U.S. Ambassador to Japan J. Thomas Schieffer described comfort women as the victims of rape by the Japanese military during World War II, according to the New York Times on Saturday.
The U.S. daily reported that the ambassador in a meeting with reporters on Friday “described as ‘credible witnesses’ former comfort women who recently testified in Congress about being coerced into prostitution by the Japanese authorities.” He was also cited as saying, “I take the word of the women that testified.”
“I think they were coerced to engage in prostitution. That means that they were raped by the Japanese military at that point in time,” Schieffer said. “I think that happened, and I think it was a regrettable, terrible thing that it happened. I think the events speak for themselves.”
NYT also reported that Schieffer “hoped that the Japanese government ‘would not back away’ from a 1993 statement that acknowledged and apologized for Japan’s brutal mistreatment of the comfort women.” According to the NYT, Japan’s official denial that the Japanese military directly forced women into sexual slavery during World War II has caused a furor not only in Asia but also in the U.S.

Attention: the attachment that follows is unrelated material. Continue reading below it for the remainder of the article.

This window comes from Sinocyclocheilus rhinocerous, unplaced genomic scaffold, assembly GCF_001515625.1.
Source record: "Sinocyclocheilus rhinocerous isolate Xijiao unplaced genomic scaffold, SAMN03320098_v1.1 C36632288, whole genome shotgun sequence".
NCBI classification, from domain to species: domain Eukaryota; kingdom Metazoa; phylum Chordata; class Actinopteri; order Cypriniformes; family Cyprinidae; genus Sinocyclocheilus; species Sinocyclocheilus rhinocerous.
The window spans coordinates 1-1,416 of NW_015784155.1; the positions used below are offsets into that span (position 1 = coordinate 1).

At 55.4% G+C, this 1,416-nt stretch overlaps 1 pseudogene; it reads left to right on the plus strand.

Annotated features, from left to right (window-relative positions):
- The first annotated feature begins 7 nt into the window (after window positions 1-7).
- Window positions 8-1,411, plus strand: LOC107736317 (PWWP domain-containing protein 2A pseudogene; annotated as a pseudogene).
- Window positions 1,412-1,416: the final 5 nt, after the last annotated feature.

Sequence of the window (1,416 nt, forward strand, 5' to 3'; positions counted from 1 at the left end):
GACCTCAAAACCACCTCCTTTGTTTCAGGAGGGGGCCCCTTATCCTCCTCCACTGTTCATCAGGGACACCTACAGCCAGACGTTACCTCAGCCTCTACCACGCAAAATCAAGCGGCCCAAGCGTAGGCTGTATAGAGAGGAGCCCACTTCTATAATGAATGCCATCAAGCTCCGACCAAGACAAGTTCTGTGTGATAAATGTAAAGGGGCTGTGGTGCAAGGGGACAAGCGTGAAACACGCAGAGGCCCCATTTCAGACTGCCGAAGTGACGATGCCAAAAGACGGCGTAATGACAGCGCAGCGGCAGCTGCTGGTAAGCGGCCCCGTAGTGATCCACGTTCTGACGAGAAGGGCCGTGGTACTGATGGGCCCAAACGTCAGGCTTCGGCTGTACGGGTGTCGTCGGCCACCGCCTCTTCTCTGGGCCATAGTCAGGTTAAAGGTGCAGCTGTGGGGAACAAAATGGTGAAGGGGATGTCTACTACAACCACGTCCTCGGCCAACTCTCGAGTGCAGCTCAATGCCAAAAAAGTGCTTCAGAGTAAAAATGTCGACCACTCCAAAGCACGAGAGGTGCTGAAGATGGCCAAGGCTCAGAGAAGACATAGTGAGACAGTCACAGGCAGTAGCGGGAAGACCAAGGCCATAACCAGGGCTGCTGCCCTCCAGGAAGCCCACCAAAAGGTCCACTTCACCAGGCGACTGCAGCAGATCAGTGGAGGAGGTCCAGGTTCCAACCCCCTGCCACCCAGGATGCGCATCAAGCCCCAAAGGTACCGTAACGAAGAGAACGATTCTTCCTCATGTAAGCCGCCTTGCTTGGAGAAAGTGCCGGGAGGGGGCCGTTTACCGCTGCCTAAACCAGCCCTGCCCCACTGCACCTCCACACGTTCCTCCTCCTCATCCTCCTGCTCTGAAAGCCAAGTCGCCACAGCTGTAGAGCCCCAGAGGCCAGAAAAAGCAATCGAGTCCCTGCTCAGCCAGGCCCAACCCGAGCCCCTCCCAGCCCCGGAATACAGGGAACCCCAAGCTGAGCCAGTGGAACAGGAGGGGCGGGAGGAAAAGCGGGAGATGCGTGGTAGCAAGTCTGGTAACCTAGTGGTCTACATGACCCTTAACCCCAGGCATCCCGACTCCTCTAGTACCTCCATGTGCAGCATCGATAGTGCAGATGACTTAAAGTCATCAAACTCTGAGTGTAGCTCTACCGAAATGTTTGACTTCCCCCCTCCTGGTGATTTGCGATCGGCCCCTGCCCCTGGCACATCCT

Meanwhile, Dutch Prime Minister Jan Peter Balkenende said he was “unpleasantly surprised” to hear of the Japanese cabinet’s statement that there was no evidence that Japan directly forced women to serve as sex slaves. The Dutch minister said that he has instructed his foreign minister to summon the Japanese ambassador to explain Japan’s position. Dutch women living in the Dutch colony of Indonesia were taken by the Japanese military to serve as comfort women during the war.